As Congress considers the reauthorization of the No Child Left Behind law an analysis of recent data from standardized testing around the country shows that the fast growing number of students designated as English language learners are among those farthest behind.
While short-term changes in immigration flows are difficult to measure, several indicators suggest a possible slackening in migration from Mexico since mid-2006.
Hispanics are transforming the nation’s religious landscape, especially the Catholic Church, not only because of their growing numbers but also because they are practicing a distinctive form of Christianity.
The proportion of all legal foreign-born residents who have become naturalized U.S. citizens rose to 52% in 2005, the highest level in a quarter of a century and a 15 percentage point increase since 1990.
Hispanics with lower levels of education and English proficiency remain largely disconnected from the internet.
Hispanic workers landed two out of every three new construction jobs in 2006 benefiting from strong employment growth in the industry even as the housing market endured a year-long slump.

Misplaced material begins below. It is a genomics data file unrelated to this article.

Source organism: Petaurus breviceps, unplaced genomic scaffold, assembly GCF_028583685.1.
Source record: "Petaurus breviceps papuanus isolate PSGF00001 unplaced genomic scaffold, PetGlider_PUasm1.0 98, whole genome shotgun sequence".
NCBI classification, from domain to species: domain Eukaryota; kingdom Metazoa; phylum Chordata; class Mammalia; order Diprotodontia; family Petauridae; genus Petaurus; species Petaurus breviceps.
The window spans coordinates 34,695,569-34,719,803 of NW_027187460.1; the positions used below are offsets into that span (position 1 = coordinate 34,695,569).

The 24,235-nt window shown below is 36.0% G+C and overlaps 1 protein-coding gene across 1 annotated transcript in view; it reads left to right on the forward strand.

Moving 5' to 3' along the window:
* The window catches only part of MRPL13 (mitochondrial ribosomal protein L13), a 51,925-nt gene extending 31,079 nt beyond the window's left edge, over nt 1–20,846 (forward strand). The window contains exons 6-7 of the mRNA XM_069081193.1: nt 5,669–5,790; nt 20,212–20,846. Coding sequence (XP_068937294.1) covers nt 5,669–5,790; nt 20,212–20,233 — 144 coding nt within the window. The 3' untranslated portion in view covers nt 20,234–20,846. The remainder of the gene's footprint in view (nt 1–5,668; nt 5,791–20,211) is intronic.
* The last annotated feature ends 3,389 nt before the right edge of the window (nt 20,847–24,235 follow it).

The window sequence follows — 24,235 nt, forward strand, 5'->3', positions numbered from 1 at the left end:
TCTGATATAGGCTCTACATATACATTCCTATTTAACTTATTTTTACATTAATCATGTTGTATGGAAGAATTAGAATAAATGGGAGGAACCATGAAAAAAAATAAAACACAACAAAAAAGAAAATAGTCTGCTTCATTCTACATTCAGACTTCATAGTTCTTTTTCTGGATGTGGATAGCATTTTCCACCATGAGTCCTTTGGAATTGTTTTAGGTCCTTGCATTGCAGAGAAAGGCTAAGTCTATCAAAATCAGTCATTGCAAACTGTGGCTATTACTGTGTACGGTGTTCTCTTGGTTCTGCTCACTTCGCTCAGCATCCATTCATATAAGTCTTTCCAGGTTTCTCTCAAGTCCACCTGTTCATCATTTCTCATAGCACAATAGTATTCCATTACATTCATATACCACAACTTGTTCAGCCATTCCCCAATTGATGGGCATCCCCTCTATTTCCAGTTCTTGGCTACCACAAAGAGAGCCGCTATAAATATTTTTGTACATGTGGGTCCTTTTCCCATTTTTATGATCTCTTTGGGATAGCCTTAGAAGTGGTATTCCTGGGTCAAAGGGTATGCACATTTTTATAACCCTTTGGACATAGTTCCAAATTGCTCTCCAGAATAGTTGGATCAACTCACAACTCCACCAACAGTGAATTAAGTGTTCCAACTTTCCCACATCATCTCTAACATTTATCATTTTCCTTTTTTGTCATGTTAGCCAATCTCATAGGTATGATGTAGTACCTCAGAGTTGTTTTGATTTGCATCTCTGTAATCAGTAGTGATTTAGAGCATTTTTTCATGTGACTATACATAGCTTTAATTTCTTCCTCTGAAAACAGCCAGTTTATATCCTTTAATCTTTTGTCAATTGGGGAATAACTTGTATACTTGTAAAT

Two out of every three Latinos now believe that U.S. troops should be brought home from Iraq as soon as possible and only one in four thinks the U.S. made the right decision in using military force.
Widely cited findings in the national exit polls suggest Latinos tilted heavily in favor of the Democrats in the 2006 election, taking back a significant portion of the support they had granted the Republicans just two years earlier.
This statistical profile of the foreign born population is based on Pew Hispanic Center tabulations of the Census Bureau’s 2005 American Community Survey public use microdata file, which was released August 29, 2006.
The U.S. population will reach 300 million some time this month. This fact sheet presents an analysis, by race/ethnicity and nativity, of the 100 million people who were added to the population since 1966-67.